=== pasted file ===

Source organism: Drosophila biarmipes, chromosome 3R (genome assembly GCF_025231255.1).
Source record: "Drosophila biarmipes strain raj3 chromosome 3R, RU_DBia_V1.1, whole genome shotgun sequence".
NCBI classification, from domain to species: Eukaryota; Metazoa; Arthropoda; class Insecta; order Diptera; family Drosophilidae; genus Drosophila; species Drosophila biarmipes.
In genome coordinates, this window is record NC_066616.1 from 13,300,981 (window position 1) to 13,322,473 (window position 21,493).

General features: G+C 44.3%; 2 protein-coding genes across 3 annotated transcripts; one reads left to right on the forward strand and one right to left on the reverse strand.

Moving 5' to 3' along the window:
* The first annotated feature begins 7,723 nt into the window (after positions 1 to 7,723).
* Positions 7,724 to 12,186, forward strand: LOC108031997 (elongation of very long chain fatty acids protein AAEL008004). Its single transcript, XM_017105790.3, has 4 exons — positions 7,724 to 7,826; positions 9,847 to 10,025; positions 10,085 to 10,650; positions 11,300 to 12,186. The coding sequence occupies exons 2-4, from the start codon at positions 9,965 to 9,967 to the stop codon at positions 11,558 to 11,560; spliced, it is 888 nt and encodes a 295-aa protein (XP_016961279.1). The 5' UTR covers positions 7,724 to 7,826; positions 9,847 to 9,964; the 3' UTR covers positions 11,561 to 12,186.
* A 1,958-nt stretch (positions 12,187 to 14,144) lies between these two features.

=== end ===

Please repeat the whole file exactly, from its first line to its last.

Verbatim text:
Source organism: Drosophila biarmipes, chromosome 3R (genome assembly GCF_025231255.1).
Source record: "Drosophila biarmipes strain raj3 chromosome 3R, RU_DBia_V1.1, whole genome shotgun sequence".
NCBI classification, from domain to species: Eukaryota; Metazoa; Arthropoda; class Insecta; order Diptera; family Drosophilidae; genus Drosophila; species Drosophila biarmipes.
In genome coordinates, this window is record NC_066616.1 from 13,300,981 (window position 1) to 13,322,473 (window position 21,493).

General features: G+C 44.3%; 2 protein-coding genes across 3 annotated transcripts; one reads left to right on the forward strand and one right to left on the reverse strand.

Moving 5' to 3' along the window:
* The first annotated feature begins 7,723 nt into the window (after positions 1 to 7,723).
* Positions 7,724 to 12,186, forward strand: LOC108031997 (elongation of very long chain fatty acids protein AAEL008004). Its single transcript, XM_017105790.3, has 4 exons — positions 7,724 to 7,826; positions 9,847 to 10,025; positions 10,085 to 10,650; positions 11,300 to 12,186. The coding sequence occupies exons 2-4, from the start codon at positions 9,965 to 9,967 to the stop codon at positions 11,558 to 11,560; spliced, it is 888 nt and encodes a 295-aa protein (XP_016961279.1). The 5' UTR covers positions 7,724 to 7,826; positions 9,847 to 9,964; the 3' UTR covers positions 11,561 to 12,186.
* A 1,958-nt stretch (positions 12,187 to 14,144) lies between these two features.